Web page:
|And everybody gets a share|
One important thing to realize is that we very likely won't know who controls the Senate just because the election is over and the votes are counted. Both Georgia and Louisiana will likely result in run-off elections, and Louisiana's would not take place until January 6th. But even then, we may no know the real results until the new Senate is sworn in, as those new Senators elected as Independent or non-party aligned candidates will only then announce which party they would caucus with.
Which means the Lame Duck session might be important. If you want to see people suddenly cast off the shackles of party rhetoric to suddenly speak their mind and act their conscience, the right moment is when they are on their way out the door. Whether any actual legislating gets done, you can expect some high drama and head-turning rhetoric.
One of the important products of the Senate majority is who becomes the Majority Leader. The Senate Majority Leader is a political leadership role with outsized importance, controlling not just the Senate agenda and rules but part of the larger day in and day out political and ideological conversation. Along with the President, the Vice President, The Secretary of State, the Attorney General and the Speaker of the House, the Senate Majority leader can speak with sufficient volume to make his or her voice heard over the background noise. And should the Republicans take the Senate, the number one topic will be Senate Rules.
The current Senate under Harry Reid made some changes to the rules regarding a filibuster against Presidential administrative and judicial appointments. The conventional wisdom is that let the genie out of the bottle, and now every time the Senate majority changes hands, the rules will be changed to suit the party taking power. Despite claims that he would restore the original rules, it seems highly unlikely that a Majority Leader McConnell would actually return additional power unnecessarily to the Democrats. So the open question is whether he would eliminate the filibuster altogether, rendering the Democrats a helpless minority, or merely leave things the way they are right now. Certainly the more radical 'tea party' wing of the Republican Senate Caucus would want to maximize their power to force President Obama to veto bill after bill passed by both houses of Congress, while the more moderate - or perhaps cautious would be a better word - Republicans will recognize that they are likely to be back in the minority in as little as two years.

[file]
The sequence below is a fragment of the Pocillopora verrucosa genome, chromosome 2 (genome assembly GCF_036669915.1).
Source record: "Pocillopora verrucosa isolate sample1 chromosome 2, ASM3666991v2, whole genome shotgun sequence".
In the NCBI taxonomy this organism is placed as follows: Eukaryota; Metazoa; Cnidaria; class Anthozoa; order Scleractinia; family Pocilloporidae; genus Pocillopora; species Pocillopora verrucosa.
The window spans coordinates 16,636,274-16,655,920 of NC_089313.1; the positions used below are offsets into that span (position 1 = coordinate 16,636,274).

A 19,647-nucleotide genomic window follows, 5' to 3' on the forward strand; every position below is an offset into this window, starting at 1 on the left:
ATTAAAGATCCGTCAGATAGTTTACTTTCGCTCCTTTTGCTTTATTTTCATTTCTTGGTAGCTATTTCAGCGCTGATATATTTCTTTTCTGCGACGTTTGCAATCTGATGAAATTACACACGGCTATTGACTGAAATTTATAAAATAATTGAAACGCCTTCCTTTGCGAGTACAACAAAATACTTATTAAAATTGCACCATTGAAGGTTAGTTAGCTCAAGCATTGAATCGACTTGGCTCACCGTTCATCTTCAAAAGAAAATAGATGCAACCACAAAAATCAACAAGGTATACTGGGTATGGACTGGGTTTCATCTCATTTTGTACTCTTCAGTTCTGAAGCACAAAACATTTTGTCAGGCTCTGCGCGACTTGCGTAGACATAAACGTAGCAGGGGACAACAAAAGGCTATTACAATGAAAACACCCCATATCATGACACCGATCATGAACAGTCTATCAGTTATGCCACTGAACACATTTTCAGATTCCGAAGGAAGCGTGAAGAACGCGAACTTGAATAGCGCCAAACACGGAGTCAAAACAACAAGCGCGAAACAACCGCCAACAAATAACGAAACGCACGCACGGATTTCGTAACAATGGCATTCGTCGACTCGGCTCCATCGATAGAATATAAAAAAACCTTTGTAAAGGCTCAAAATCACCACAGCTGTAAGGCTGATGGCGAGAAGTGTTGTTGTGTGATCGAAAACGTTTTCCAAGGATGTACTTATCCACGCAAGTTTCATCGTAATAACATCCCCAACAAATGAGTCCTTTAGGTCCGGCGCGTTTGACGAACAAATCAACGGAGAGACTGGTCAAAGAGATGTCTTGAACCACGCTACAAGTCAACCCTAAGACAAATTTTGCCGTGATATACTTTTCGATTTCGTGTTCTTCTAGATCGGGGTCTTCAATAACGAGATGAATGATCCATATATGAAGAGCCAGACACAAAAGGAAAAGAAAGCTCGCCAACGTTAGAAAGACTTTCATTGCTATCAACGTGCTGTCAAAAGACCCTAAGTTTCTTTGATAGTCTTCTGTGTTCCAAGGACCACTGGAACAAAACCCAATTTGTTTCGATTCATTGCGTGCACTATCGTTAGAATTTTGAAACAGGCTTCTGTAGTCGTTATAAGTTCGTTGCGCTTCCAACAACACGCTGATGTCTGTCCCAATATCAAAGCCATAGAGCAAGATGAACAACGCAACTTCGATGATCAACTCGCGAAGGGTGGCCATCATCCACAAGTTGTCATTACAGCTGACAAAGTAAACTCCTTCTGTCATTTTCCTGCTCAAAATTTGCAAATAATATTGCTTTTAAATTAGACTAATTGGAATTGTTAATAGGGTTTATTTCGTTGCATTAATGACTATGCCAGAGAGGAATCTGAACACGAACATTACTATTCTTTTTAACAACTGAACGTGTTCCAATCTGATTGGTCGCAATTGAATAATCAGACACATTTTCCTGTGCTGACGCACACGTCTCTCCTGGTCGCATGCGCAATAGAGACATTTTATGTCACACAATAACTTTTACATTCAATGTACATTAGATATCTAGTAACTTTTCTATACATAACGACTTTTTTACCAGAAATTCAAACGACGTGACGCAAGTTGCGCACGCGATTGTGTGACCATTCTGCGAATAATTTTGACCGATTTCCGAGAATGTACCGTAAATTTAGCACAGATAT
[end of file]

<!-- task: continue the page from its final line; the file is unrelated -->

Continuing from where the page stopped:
The bloodiest fight will come if a Supreme Court vacancy opens up before the end of Obama's term. The Republicans will refuse to allow a vote on ANY nominee in hopes of just running out the clock, but that's the shortest route to a true constitutional crisis imaginable. If we end up having that fight, the outcome may well determine the future of American democratic governance.
Which brings us to the question that will provide the most entertainment over the next couple years. Will a Republican-controlled Senate be able to find common ground with the significantly more radical Republican-controlled House of Representatives? There will be many times when the House passes bills so radical and prima facie ludicrous that not even Republican Senators will vote for them. Remember, even if they win the majority of seats, it will be a very narrow majority. If no Democrats vote for a given bill, they won't be able to sustain more than a couple defections.
The real question about effective legislation in a divided government environment where Republicans control both houses of Congress is just exactly how onerous will a bill have to be before our famously 'moderate' and bi-partisan President vetoes it? He certainly won't sign Obamacare repeal, but how hard will he fight to protect social welfare programs and a common-sense regulatory regime? And if the Republicans put unpleasant right wing conditions on every bill, will Obama eventually just sign them in order to 'govern'?
Stay tuned. It's gonna be a bumpy ride....